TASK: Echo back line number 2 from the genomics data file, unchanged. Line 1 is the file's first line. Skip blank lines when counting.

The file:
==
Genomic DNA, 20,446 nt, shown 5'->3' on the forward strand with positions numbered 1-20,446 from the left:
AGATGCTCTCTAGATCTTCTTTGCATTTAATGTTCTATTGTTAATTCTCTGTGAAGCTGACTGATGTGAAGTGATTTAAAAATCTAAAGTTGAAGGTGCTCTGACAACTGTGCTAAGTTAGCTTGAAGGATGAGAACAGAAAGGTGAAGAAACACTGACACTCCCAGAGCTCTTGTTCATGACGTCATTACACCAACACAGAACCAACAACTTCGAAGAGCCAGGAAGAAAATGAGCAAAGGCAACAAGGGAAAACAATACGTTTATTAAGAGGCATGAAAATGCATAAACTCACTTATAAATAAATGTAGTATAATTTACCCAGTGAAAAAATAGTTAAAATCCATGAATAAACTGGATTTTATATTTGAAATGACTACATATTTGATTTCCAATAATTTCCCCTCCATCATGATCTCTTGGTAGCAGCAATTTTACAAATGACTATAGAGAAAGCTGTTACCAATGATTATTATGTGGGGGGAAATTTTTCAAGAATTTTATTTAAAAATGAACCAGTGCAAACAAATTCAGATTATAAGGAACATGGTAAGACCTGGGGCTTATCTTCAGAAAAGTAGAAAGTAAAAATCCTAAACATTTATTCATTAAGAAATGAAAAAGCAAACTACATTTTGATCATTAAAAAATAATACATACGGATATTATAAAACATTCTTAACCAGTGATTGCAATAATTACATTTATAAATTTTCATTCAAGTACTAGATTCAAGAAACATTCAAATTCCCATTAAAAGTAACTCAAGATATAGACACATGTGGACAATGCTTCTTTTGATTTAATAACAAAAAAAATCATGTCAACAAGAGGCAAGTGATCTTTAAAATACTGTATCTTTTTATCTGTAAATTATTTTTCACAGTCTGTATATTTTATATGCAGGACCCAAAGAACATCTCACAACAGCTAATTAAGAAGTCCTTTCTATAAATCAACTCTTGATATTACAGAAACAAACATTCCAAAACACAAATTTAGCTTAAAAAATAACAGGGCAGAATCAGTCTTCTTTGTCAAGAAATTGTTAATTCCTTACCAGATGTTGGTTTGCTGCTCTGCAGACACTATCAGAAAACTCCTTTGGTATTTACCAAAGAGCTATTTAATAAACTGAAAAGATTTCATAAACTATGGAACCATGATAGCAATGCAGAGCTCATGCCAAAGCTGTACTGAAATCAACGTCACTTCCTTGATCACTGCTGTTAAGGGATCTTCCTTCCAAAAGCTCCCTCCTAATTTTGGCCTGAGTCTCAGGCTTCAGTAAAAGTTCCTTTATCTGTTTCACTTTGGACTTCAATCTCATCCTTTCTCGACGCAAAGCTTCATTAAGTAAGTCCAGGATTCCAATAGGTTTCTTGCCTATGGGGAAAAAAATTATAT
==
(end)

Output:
AGATGCTCTCTAGATCTTCTTTGCATTTAATGTTCTATTGTTAATTCTCTGTGAAGCTGACTGATGTGAAGTGATTTAAAAATCTAAAGTTGAAGGTGCTCTGACAACTGTGCTAAGTTAGCTTGAAGGATGAGAACAGAAAGGTGAAGAAACACTGACACTCCCAGAGCTCTTGTTCATGACGTCATTACACCAACACAGAACCAACAACTTCGAAGAGCCAGGAAGAAAATGAGCAAAGGCAACAAGGGAAAACAATACGTTTATTAAGAGGCATGAAAATGCATAAACTCACTTATAAATAAATGTAGTATAATTTACCCAGTGAAAAAATAGTTAAAATCCATGAATAAACTGGATTTTATATTTGAAATGACTACATATTTGATTTCCAATAATTTCCCCTCCATCATGATCTCTTGGTAGCAGCAATTTTACAAATGACTATAGAGAAAGCTGTTACCAATGATTATTATGTGGGGGGAAATTTTTCAAGAATTTTATTTAAAAATGAACCAGTGCAAACAAATTCAGATTATAAGGAACATGGTAAGACCTGGGGCTTATCTTCAGAAAAGTAGAAAGTAAAAATCCTAAACATTTATTCATTAAGAAATGAAAAAGCAAACTACATTTTGATCATTAAAAAATAATACATACGGATATTATAAAACATTCTTAACCAGTGATTGCAATAATTACATTTATAAATTTTCATTCAAGTACTAGATTCAAGAAACATTCAAATTCCCATTAAAAGTAACTCAAGATATAGACACATGTGGACAATGCTTCTTTTGATTTAATAACAAAAAAAATCATGTCAACAAGAGGCAAGTGATCTTTAAAATACTGTATCTTTTTATCTGTAAATTATTTTTCACAGTCTGTATATTTTATATGCAGGACCCAAAGAACATCTCACAACAGCTAATTAAGAAGTCCTTTCTATAAATCAACTCTTGATATTACAGAAACAAACATTCCAAAACACAAATTTAGCTTAAAAAATAACAGGGCAGAATCAGTCTTCTTTGTCAAGAAATTGTTAATTCCTTACCAGATGTTGGTTTGCTGCTCTGCAGACACTATCAGAAAACTCCTTTGGTATTTACCAAAGAGCTATTTAATAAACTGAAAAGATTTCATAAACTATGGAACCATGATAGCAATGCAGAGCTCATGCCAAAGCTGTACTGAAATCAACGTCACTTCCTTGATCACTGCTGTTAAGGGATCTTCCTTCCAAAAGCTCCCTCCTAATTTTGGCCTGAGTCTCAGGCTTCAGTAAAAGTTCCTTTATCTGTTTCACTTTGGACTTCAATCTCATCCTTTCTCGACGCAAAGCTTCATTAAGTAAGTCCAGGATTCCAATAGGTTTCTTGCCTATGGGGAAAAAAATTATAT